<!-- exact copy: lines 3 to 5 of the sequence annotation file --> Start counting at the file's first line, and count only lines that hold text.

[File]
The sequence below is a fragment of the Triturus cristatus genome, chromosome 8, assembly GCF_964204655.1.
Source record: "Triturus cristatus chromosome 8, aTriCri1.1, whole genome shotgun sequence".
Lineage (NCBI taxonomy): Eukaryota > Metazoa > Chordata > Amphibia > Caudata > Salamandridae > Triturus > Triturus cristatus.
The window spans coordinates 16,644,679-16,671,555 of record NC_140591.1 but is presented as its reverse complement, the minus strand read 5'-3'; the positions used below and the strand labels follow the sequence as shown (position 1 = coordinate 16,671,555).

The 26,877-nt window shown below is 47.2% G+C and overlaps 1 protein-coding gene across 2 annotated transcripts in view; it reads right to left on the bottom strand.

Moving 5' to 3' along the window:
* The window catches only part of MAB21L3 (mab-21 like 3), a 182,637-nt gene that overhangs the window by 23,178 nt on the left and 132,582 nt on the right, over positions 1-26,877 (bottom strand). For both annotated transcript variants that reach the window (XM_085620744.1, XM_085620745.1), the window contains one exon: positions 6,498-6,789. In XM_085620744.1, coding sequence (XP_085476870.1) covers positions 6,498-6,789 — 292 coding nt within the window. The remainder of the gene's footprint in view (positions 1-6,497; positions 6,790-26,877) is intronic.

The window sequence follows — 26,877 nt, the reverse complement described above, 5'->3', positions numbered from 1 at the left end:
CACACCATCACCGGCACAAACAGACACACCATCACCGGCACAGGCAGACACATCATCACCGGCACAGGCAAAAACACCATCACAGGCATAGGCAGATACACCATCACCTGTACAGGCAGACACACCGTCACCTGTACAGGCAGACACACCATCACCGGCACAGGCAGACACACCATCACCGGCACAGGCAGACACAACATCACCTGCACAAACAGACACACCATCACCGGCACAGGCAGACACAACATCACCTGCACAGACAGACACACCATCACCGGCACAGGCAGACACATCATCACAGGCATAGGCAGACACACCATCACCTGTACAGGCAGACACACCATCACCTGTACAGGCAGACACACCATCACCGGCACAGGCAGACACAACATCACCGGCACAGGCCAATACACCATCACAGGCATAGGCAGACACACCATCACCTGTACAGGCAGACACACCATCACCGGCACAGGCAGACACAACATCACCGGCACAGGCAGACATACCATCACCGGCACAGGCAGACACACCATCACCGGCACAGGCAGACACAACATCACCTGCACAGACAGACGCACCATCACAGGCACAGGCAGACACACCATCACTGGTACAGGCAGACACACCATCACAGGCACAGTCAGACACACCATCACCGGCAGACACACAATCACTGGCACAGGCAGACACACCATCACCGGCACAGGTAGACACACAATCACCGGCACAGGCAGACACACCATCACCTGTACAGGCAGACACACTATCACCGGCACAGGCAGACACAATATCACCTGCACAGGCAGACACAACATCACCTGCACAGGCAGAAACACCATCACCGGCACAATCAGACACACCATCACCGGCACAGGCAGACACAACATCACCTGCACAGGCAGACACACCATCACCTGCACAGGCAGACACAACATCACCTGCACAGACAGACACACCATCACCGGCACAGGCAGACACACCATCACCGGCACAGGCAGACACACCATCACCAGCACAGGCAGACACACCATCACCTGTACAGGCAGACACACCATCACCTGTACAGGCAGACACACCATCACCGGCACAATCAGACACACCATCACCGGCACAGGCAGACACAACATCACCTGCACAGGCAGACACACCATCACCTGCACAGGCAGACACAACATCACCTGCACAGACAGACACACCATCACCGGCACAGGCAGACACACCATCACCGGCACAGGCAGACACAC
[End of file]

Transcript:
Lineage (NCBI taxonomy): Eukaryota > Metazoa > Chordata > Amphibia > Caudata > Salamandridae > Triturus > Triturus cristatus.
The window spans coordinates 16,644,679-16,671,555 of record NC_140591.1 but is presented as its reverse complement, the minus strand read 5'-3'; the positions used below and the strand labels follow the sequence as shown (position 1 = coordinate 16,671,555).

The 26,877-nt window shown below is 47.2% G+C and overlaps 1 protein-coding gene across 2 annotated transcripts in view; it reads right to left on the bottom strand.